Targeting BCL-2 family proteins to overcome drug resistance in non-small cell lung cancer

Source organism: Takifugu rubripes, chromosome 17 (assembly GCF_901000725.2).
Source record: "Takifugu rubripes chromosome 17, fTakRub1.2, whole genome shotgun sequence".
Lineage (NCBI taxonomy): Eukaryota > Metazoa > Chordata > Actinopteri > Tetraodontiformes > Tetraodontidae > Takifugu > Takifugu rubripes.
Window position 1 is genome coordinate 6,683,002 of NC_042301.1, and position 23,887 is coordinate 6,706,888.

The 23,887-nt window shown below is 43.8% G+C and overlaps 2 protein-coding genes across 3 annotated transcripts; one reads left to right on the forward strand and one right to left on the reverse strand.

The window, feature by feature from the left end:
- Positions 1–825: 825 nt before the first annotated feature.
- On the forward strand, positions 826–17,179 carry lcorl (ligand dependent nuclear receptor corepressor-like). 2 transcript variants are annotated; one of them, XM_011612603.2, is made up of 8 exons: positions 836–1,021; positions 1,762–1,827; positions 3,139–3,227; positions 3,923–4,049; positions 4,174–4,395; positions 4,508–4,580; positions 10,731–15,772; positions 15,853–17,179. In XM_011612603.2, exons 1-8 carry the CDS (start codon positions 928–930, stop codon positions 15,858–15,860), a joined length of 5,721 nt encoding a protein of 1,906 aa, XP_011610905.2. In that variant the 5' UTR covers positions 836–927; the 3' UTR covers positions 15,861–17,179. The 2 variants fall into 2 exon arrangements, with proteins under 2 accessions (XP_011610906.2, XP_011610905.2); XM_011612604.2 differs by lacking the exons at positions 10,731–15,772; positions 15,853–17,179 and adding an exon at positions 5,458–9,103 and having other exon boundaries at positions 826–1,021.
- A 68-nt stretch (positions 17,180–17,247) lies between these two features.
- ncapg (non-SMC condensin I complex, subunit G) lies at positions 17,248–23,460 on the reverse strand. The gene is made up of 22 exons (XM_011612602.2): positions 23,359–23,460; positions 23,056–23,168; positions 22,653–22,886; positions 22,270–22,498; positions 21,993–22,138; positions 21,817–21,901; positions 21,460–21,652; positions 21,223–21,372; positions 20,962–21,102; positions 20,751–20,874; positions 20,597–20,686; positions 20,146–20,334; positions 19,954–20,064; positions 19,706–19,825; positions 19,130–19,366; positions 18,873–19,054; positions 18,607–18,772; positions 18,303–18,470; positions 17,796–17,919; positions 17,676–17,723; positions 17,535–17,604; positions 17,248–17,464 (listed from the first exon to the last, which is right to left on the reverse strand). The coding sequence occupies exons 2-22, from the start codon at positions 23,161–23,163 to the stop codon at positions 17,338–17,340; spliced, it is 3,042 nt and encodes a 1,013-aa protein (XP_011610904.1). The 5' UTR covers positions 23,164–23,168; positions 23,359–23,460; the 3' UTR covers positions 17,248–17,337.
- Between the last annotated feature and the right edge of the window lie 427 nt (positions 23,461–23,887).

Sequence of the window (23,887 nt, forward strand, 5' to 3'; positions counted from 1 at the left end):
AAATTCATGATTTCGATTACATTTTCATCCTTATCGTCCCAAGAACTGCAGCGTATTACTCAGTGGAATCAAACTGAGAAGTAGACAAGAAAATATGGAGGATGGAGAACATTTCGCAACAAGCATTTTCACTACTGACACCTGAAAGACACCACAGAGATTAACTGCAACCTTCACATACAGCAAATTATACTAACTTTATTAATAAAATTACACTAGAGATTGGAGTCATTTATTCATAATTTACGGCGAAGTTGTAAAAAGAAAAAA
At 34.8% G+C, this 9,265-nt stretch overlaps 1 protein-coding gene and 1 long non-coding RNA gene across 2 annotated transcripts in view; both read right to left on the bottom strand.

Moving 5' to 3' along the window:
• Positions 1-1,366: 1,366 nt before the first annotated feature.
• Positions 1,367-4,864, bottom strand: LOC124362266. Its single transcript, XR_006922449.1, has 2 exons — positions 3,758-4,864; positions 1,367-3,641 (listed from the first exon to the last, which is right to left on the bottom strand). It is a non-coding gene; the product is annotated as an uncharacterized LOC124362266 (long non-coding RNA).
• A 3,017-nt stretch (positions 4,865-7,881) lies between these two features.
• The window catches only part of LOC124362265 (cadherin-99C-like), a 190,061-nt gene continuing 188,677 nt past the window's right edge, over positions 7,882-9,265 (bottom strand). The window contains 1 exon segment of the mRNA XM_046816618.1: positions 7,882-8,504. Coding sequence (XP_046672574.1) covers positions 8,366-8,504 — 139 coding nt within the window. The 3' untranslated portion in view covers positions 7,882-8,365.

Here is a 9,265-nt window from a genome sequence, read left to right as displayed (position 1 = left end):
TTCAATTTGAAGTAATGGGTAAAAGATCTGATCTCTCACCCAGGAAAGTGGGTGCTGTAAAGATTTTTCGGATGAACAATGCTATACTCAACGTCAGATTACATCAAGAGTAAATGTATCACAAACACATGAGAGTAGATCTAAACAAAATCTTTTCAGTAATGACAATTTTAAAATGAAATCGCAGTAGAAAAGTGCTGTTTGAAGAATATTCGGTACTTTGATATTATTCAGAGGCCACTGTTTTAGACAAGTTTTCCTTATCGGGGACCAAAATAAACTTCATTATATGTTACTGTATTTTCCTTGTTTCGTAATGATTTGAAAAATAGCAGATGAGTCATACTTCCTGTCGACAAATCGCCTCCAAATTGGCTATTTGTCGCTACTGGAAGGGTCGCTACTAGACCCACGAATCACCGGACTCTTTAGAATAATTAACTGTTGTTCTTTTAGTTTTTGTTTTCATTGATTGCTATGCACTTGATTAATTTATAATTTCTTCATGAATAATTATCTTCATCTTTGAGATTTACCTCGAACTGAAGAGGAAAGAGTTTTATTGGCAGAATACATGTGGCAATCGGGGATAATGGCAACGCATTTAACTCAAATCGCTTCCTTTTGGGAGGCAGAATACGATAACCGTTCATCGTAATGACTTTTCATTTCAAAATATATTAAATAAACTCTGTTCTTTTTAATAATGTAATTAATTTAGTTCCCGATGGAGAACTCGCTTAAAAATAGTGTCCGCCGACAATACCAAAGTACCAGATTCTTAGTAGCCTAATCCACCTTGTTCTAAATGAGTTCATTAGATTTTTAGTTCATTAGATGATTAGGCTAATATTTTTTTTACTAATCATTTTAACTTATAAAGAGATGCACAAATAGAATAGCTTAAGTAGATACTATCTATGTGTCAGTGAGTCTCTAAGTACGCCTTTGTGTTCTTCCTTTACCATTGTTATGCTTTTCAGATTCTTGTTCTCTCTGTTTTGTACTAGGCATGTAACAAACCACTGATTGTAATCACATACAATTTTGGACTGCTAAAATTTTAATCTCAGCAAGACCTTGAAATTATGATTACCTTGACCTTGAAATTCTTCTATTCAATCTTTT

Cytotoxic chemotherapies are standard of care for patients suffering from advanced non-small cell lung cancer (NSCLC). However, objective responses are only achieved in 20% of cases and long-term survival is rarely observed. Clinically applied anticancer drugs exert at least some of their activities by inducing apoptosis. A critical step in apoptotic signal transduction is the permeabilization of the mitochondrial outer membrane (MOM), which is regulated by the BCL-2 family of proteins. Hence, therapeutic targeting of BCL-2 proteins is a promising approach to increase the drug-sensitivity of cancers. To this end we have assessed the impact of conditional expression of the proapoptotic multidomain (BH1-2-3) protein BAK, which directly permeabilizes the MOM, and the BH3-mimetic ABT-737, which acts indirectly by derepressing BH1-2-3 proteins, on apoptosis and drug sensitivity of NSCLC cells. Conditionally expressed BAK sensitized resistant NSCLC cells to drug-induced apoptosis. In contrast, ABT-737 was ineffective in those NSCLC cells expressing high levels of the anti-apoptotic MCL-1 protein. Tissue microarray analysis of tumor samples from 84 chemotherapy-naïve NSCLC patients revealed MCL-1 expression in 56% of cases, thus supporting the relevance of this resistance factor in a clinical setting. Enforced expression of the BH3-only protein NOXA, which targets MCL-1, overcame resistance to ABT-737. Moreover, combining conditionally expressed BAK with ABT-737 enhanced apoptosis in NSCLC cells independently of their MCL-1 status. In conclusion, the heterogeneity of apoptosis defects observed in drug-resistant NSCLC demands individually tailored molecular therapies. Targeting the MOM permeabilizer BAK appears to have a broader apoptogenic activity than the BH3-only mimetic ABT-737. © 2007 Wiley-Liss, Inc.